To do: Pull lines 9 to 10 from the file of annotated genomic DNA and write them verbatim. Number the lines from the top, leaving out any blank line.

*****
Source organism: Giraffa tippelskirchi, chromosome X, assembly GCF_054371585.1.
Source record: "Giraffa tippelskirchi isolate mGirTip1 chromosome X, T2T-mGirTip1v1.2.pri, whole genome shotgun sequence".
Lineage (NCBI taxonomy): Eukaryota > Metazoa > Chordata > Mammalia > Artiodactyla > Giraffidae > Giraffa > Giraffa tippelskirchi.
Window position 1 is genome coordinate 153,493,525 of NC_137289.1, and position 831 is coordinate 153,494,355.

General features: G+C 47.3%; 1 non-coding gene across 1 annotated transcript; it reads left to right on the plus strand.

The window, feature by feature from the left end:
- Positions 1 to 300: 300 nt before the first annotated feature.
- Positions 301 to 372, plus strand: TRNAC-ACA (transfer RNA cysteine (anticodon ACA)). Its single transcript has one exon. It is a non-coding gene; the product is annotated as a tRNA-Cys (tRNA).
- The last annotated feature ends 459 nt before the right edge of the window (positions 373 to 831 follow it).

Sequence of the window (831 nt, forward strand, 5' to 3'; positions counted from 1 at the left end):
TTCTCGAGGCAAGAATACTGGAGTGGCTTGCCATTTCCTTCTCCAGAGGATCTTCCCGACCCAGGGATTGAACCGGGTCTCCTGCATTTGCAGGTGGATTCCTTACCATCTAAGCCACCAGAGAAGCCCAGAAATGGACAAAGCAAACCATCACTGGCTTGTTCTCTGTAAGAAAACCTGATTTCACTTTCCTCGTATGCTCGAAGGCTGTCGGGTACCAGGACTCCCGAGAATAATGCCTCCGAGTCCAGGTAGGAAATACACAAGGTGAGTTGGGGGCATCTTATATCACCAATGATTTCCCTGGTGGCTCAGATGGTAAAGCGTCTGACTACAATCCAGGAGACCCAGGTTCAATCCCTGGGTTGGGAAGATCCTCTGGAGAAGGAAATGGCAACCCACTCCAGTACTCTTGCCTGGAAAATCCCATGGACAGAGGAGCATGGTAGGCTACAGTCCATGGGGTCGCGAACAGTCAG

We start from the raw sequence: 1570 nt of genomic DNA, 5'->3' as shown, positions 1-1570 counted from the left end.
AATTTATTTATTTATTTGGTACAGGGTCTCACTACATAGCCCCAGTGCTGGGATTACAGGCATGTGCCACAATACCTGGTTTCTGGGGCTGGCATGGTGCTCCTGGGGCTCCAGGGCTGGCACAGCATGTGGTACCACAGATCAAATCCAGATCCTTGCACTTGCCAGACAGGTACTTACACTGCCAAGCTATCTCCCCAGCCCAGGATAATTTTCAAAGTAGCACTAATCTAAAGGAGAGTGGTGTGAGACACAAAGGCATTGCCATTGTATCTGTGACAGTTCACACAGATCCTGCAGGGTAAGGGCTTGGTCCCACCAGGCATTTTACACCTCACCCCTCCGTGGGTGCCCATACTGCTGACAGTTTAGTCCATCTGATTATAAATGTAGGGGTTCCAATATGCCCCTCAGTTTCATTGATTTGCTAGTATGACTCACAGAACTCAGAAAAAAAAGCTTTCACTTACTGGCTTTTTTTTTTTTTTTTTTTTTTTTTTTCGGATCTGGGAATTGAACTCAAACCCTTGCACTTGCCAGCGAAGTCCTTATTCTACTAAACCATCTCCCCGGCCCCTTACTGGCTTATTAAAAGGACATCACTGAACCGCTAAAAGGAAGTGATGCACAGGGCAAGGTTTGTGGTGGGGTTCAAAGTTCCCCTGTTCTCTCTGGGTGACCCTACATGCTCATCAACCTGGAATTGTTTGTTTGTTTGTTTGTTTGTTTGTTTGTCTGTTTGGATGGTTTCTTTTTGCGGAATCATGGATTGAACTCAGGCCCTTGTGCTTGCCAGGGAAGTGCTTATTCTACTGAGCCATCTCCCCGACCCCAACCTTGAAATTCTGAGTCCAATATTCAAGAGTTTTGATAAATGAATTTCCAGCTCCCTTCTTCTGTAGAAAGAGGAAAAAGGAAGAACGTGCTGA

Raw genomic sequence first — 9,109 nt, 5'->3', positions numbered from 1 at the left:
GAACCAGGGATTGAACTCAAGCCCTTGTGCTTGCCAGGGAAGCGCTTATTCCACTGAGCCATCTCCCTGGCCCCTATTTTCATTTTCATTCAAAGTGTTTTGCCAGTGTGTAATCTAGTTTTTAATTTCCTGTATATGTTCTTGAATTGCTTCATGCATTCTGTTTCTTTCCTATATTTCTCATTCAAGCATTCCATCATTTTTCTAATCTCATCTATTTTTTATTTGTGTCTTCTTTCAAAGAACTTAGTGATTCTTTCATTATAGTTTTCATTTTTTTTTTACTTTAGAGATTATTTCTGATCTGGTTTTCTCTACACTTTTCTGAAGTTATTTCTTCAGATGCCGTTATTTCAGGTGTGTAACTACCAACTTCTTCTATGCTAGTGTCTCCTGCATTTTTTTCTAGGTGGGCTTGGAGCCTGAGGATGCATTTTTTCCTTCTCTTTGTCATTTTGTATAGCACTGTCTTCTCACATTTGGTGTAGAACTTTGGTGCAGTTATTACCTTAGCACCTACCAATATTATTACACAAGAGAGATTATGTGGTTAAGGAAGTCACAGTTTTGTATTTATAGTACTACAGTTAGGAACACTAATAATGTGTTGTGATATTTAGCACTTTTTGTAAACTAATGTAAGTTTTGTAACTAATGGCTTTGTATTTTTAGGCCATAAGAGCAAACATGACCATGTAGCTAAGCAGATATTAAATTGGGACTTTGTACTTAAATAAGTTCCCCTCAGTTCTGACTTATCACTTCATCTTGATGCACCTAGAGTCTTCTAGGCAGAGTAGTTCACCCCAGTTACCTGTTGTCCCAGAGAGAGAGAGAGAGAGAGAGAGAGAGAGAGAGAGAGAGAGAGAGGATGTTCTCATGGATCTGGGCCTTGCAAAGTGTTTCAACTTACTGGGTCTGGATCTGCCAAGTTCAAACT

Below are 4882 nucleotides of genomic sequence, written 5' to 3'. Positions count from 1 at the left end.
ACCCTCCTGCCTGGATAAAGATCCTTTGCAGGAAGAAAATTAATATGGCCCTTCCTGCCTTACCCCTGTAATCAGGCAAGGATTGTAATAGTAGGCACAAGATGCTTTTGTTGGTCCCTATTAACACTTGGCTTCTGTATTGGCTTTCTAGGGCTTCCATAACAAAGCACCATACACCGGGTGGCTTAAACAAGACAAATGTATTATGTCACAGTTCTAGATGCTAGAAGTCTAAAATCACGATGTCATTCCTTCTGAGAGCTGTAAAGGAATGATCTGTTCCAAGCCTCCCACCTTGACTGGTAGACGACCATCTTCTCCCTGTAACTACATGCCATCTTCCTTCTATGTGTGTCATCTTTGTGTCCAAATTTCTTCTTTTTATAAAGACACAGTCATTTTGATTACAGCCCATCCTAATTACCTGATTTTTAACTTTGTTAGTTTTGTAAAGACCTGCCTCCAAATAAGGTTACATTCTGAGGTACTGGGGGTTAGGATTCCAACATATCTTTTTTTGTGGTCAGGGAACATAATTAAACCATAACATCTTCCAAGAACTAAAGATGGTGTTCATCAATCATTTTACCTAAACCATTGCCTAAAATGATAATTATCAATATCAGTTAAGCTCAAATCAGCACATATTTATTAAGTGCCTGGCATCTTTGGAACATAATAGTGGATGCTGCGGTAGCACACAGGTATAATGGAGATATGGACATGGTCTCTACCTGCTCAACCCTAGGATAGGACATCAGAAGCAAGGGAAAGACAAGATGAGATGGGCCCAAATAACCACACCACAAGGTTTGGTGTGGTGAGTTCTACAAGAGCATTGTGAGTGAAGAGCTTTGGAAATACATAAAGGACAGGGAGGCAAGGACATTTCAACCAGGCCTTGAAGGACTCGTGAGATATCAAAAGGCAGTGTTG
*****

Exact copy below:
- The last annotated feature ends 459 nt before the right edge of the window (positions 373 to 831 follow it).

Sequence of the window (831 nt, forward strand, 5' to 3'; positions counted from 1 at the left end):